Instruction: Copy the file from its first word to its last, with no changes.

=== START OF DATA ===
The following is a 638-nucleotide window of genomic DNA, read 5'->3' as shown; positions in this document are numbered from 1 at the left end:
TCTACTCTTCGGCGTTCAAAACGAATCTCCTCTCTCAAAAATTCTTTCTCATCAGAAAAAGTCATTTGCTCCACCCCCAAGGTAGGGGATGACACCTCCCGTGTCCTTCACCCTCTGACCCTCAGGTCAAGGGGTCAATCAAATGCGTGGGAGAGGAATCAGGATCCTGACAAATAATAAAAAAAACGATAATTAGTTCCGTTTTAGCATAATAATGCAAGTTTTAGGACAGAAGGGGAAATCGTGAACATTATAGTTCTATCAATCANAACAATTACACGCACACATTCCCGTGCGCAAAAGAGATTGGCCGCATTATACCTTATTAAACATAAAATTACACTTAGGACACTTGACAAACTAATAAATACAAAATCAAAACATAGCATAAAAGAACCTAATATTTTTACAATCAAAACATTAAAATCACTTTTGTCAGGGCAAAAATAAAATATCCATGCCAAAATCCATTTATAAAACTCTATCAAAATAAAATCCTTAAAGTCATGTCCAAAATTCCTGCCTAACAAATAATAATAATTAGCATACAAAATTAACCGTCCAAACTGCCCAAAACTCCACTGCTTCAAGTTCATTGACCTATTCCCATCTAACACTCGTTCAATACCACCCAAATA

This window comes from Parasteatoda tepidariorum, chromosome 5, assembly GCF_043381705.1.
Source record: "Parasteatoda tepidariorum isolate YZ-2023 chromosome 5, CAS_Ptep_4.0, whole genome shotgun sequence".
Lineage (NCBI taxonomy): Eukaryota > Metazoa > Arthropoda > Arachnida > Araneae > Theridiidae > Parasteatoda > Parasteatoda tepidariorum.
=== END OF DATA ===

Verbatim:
The following is a 638-nucleotide window of genomic DNA, read 5'->3' as shown; positions in this document are numbered from 1 at the left end:
TCTACTCTTCGGCGTTCAAAACGAATCTCCTCTCTCAAAAATTCTTTCTCATCAGAAAAAGTCATTTGCTCCACCCCCAAGGTAGGGGATGACACCTCCCGTGTCCTTCACCCTCTGACCCTCAGGTCAAGGGGTCAATCAAATGCGTGGGAGAGGAATCAGGATCCTGACAAATAATAAAAAAAACGATAATTAGTTCCGTTTTAGCATAATAATGCAAGTTTTAGGACAGAAGGGGAAATCGTGAACATTATAGTTCTATCAATCANAACAATTACACGCACACATTCCCGTGCGCAAAAGAGATTGGCCGCATTATACCTTATTAAACATAAAATTACACTTAGGACACTTGACAAACTAATAAATACAAAATCAAAACATAGCATAAAAGAACCTAATATTTTTACAATCAAAACATTAAAATCACTTTTGTCAGGGCAAAAATAAAATATCCATGCCAAAATCCATTTATAAAACTCTATCAAAATAAAATCCTTAAAGTCATGTCCAAAATTCCTGCCTAACAAATAATAATAATTAGCATACAAAATTAACCGTCCAAACTGCCCAAAACTCCACTGCTTCAAGTTCATTGACCTATTCCCATCTAACACTCGTTCAATACCACCCAAATA

This window comes from Parasteatoda tepidariorum, chromosome 5, assembly GCF_043381705.1.
Source record: "Parasteatoda tepidariorum isolate YZ-2023 chromosome 5, CAS_Ptep_4.0, whole genome shotgun sequence".
Lineage (NCBI taxonomy): Eukaryota > Metazoa > Arthropoda > Arachnida > Araneae > Theridiidae > Parasteatoda > Parasteatoda tepidariorum.